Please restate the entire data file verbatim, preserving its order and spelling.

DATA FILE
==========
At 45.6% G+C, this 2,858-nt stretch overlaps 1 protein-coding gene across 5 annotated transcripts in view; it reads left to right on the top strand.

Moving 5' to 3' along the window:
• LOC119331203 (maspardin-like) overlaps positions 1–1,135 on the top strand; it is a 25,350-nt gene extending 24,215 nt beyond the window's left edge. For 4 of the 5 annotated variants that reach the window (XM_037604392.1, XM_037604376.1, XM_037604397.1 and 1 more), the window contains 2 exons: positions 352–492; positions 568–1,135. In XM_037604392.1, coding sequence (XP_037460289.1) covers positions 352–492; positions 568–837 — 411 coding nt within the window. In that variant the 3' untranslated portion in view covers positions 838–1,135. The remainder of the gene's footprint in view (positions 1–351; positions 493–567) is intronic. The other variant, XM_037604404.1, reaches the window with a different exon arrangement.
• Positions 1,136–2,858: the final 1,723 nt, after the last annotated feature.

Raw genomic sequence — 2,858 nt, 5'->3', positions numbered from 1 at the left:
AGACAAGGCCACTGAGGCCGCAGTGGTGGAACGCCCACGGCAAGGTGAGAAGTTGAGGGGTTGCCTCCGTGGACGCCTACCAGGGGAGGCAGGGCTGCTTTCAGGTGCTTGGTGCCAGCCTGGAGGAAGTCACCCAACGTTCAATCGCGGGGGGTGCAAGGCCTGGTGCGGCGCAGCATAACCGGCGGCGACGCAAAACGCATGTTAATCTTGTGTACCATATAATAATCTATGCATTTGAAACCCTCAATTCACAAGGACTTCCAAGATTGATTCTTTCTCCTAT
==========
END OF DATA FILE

At 45.6% G+C, this 2,858-nt stretch overlaps 1 protein-coding gene across 5 annotated transcripts in view; it reads left to right on the top strand.

Moving 5' to 3' along the window:
• LOC119331203 (maspardin-like) overlaps positions 1–1,135 on the top strand; it is a 25,350-nt gene extending 24,215 nt beyond the window's left edge. For 4 of the 5 annotated variants that reach the window (XM_037604392.1, XM_037604376.1, XM_037604397.1 and 1 more), the window contains 2 exons: positions 352–492; positions 568–1,135. In XM_037604392.1, coding sequence (XP_037460289.1) covers positions 352–492; positions 568–837 — 411 coding nt within the window. In that variant the 3' untranslated portion in view covers positions 838–1,135. The remainder of the gene's footprint in view (positions 1–351; positions 493–567) is intronic. The other variant, XM_037604404.1, reaches the window with a different exon arrangement.
• Positions 1,136–2,858: the final 1,723 nt, after the last annotated feature.

Raw genomic sequence — 2,858 nt, 5'->3', positions numbered from 1 at the left:
AGACAAGGCCACTGAGGCCGCAGTGGTGGAACGCCCACGGCAAGGTGAGAAGTTGAGGGGTTGCCTCCGTGGACGCCTACCAGGGGAGGCAGGGCTGCTTTCAGGTGCTTGGTGCCAGCCTGGAGGAAGTCACCCAACGTTCAATCGCGGGGGGTGCAAGGCCTGGTGCGGCGCAGCATAACCGGCGGCGACGCAAAACGCATGTTAATCTTGTGTACCATATAATAATCTATGCATTTGAAACCCTCAATTCACAAGGACTTCCAAGATTGATTCTTTCTCCTAT